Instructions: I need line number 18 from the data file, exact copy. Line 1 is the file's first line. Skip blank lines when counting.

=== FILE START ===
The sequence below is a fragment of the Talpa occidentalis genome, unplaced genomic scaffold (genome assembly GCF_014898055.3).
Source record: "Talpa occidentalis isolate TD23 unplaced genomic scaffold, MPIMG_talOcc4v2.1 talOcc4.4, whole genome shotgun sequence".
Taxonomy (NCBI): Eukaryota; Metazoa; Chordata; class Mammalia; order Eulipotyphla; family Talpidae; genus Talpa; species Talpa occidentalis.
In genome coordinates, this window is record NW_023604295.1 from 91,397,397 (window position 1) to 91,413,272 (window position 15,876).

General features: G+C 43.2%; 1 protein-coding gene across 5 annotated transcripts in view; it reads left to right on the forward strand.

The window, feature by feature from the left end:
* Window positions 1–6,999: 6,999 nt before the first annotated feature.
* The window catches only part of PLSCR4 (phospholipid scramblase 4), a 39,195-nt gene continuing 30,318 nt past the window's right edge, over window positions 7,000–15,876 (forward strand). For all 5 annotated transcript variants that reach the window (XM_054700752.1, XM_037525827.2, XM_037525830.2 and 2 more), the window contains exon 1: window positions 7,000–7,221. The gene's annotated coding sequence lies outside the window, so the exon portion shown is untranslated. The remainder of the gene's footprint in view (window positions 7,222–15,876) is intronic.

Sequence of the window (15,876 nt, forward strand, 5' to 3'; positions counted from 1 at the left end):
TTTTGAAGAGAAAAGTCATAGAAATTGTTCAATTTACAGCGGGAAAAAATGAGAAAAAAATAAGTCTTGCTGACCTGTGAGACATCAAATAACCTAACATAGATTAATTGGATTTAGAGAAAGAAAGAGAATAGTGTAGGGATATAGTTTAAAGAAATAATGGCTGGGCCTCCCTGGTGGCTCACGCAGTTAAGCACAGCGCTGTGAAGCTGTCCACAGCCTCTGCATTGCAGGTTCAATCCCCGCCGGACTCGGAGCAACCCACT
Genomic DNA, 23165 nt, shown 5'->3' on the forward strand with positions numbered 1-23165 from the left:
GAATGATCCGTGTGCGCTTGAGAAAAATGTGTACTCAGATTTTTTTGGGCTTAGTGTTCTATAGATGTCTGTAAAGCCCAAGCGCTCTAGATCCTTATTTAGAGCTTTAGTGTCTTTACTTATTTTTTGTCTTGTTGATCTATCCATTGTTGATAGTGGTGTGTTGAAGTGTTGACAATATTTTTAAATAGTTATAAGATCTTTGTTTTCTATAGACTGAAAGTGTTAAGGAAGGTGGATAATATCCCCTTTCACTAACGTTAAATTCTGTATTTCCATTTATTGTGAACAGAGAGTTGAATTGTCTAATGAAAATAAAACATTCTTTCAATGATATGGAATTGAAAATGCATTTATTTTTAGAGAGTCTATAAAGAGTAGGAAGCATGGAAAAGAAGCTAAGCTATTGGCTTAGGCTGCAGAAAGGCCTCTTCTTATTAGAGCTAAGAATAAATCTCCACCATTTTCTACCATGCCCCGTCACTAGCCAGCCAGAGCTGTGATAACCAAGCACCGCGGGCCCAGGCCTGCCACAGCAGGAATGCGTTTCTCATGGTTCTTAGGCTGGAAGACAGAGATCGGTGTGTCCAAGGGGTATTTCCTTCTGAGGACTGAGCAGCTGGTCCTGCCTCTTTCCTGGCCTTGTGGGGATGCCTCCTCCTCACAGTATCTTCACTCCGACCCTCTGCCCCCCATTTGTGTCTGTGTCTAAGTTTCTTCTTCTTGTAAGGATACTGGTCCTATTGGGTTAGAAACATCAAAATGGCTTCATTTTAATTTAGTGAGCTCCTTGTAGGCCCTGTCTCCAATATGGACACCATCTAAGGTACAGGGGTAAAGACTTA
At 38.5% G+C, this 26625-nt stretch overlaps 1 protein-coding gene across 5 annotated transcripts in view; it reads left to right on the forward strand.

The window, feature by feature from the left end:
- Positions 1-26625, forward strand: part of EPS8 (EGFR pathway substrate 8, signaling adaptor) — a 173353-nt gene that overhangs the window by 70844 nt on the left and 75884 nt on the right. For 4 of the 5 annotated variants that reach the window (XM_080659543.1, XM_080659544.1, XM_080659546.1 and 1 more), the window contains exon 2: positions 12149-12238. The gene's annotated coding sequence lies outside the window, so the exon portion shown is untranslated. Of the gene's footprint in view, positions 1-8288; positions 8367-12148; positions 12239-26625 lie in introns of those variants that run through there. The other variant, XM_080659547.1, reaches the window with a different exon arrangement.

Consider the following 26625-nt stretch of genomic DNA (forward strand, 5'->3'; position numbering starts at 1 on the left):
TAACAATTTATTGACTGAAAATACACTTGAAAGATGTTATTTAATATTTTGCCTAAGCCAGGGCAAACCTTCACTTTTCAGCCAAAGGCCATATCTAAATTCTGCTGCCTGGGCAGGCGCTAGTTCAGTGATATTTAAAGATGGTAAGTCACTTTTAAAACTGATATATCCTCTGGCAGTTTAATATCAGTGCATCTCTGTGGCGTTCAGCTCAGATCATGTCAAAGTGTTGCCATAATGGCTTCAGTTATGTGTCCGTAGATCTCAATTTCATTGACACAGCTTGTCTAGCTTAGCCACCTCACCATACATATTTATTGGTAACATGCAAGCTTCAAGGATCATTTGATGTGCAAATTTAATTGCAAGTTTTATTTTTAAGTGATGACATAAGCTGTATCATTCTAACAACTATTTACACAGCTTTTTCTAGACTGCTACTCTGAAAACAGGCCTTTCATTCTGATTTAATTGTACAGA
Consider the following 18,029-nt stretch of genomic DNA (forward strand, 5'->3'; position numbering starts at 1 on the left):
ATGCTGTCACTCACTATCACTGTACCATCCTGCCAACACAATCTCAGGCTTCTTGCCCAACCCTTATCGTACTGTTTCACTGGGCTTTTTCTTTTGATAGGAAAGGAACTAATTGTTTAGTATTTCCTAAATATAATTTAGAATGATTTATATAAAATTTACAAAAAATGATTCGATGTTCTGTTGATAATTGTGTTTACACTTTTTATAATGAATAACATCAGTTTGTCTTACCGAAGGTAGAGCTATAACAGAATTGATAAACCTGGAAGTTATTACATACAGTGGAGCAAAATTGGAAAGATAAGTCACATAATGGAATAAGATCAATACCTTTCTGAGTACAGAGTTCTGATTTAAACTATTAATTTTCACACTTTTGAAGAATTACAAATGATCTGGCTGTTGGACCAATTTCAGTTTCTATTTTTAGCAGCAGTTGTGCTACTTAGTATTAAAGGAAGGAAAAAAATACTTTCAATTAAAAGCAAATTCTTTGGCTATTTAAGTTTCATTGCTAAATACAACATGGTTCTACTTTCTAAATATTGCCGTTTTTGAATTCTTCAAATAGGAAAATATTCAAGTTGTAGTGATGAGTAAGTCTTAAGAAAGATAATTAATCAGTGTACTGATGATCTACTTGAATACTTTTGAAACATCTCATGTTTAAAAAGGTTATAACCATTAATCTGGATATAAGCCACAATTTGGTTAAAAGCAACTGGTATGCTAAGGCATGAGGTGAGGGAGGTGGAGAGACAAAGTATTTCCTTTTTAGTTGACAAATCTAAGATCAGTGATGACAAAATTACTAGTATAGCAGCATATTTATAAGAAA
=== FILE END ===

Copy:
Consider the following 18,029-nt stretch of genomic DNA (forward strand, 5'->3'; position numbering starts at 1 on the left):